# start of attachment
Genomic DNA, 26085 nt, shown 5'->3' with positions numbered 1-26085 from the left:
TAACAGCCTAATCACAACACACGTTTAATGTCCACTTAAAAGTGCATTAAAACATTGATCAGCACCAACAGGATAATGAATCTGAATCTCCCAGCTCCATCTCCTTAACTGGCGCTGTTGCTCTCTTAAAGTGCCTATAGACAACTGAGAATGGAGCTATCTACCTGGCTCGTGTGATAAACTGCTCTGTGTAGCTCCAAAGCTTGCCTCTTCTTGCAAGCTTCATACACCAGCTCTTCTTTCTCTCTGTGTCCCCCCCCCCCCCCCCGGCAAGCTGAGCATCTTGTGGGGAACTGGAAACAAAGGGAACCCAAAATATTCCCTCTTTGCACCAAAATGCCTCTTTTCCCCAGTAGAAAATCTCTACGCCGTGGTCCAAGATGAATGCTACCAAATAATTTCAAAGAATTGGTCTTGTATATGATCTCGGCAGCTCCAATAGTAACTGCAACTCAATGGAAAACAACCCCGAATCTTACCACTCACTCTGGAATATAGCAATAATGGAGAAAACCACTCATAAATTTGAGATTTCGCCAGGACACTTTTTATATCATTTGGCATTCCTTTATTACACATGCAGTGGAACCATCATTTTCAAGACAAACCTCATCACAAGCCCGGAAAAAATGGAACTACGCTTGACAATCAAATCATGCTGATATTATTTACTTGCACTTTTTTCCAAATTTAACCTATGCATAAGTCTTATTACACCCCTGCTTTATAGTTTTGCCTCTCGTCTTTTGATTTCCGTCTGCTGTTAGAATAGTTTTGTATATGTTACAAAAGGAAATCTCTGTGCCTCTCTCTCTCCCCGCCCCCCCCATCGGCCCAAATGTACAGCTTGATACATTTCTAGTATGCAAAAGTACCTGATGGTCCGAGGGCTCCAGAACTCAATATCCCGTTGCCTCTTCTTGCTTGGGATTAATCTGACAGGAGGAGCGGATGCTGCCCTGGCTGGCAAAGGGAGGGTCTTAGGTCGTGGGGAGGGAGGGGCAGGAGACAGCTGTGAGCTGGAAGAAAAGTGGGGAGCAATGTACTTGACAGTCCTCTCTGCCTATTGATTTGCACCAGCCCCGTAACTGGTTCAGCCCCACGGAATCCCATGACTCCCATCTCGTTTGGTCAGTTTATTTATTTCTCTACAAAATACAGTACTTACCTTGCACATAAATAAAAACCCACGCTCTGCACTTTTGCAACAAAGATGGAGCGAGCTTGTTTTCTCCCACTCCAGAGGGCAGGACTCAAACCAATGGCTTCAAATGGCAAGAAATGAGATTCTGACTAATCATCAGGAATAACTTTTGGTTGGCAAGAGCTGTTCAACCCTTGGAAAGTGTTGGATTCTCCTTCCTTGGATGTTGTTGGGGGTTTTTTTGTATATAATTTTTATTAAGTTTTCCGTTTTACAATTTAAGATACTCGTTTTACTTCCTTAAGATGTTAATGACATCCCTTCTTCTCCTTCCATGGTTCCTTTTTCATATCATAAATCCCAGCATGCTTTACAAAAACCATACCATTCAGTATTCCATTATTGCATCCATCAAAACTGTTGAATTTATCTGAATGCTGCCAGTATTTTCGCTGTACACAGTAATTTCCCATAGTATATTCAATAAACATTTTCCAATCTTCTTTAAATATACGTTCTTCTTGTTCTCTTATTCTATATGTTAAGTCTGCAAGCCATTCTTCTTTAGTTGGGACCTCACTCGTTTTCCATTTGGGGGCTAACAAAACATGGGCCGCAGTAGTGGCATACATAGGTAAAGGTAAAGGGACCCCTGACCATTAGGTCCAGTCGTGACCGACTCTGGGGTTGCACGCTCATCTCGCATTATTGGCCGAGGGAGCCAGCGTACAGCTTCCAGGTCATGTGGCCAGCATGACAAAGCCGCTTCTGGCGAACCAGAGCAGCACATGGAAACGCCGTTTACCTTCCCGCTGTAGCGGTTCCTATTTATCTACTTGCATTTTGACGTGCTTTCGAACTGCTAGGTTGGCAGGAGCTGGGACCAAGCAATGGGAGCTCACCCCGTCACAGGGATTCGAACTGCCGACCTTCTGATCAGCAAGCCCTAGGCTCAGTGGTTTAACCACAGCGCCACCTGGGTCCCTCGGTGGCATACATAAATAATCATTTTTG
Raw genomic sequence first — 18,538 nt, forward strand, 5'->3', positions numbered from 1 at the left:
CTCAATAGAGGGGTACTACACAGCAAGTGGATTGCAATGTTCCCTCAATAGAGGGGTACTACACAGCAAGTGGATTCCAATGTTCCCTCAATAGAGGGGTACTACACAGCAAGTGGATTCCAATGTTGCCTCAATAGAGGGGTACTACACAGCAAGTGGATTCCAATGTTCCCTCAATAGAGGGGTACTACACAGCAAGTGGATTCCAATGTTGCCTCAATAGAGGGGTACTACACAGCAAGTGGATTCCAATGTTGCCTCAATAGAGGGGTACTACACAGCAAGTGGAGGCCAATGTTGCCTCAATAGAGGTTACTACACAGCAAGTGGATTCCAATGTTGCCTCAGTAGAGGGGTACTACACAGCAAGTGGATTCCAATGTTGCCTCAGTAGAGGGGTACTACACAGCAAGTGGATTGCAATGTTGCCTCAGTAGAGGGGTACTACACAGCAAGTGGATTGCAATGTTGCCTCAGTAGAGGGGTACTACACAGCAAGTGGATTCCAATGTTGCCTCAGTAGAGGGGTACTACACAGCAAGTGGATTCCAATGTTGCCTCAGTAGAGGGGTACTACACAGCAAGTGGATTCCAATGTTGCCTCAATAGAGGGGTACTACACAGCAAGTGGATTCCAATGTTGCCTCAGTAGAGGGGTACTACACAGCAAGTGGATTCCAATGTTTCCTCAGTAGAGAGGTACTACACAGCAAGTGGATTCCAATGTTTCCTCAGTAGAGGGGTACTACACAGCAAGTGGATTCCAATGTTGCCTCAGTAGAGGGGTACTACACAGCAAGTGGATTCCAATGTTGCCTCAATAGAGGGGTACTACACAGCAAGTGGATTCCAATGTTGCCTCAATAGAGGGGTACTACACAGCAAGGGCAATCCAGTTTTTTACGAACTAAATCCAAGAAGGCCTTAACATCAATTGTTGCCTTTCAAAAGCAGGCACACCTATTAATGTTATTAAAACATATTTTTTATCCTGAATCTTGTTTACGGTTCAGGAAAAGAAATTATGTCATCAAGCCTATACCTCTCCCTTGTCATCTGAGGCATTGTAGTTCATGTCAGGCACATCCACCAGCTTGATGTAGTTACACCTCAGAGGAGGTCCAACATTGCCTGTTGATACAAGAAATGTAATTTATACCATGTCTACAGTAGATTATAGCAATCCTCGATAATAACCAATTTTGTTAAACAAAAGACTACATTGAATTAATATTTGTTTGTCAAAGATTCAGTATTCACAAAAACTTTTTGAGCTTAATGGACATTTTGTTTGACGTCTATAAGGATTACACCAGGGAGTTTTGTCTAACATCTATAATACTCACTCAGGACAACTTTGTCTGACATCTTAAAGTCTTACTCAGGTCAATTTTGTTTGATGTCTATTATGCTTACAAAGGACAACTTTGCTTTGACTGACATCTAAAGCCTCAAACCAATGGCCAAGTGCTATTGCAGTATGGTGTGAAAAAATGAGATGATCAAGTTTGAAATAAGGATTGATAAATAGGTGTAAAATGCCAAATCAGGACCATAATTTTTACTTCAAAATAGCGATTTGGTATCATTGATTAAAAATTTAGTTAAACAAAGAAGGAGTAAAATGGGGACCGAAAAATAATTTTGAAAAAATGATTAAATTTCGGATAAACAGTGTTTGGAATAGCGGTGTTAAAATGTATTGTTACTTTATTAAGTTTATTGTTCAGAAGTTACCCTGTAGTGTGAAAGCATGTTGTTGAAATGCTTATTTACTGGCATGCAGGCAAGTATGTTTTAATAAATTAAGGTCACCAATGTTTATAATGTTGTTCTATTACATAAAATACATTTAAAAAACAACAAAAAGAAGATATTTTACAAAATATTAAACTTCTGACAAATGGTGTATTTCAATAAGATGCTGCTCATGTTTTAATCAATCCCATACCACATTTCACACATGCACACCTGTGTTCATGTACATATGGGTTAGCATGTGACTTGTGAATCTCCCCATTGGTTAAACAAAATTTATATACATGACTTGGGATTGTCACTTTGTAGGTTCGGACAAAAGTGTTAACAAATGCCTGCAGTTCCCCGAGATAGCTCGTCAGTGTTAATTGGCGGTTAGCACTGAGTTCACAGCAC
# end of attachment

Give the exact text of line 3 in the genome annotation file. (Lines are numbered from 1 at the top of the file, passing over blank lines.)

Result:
Raw genomic sequence first — 18,538 nt, forward strand, 5'->3', positions numbered from 1 at the left: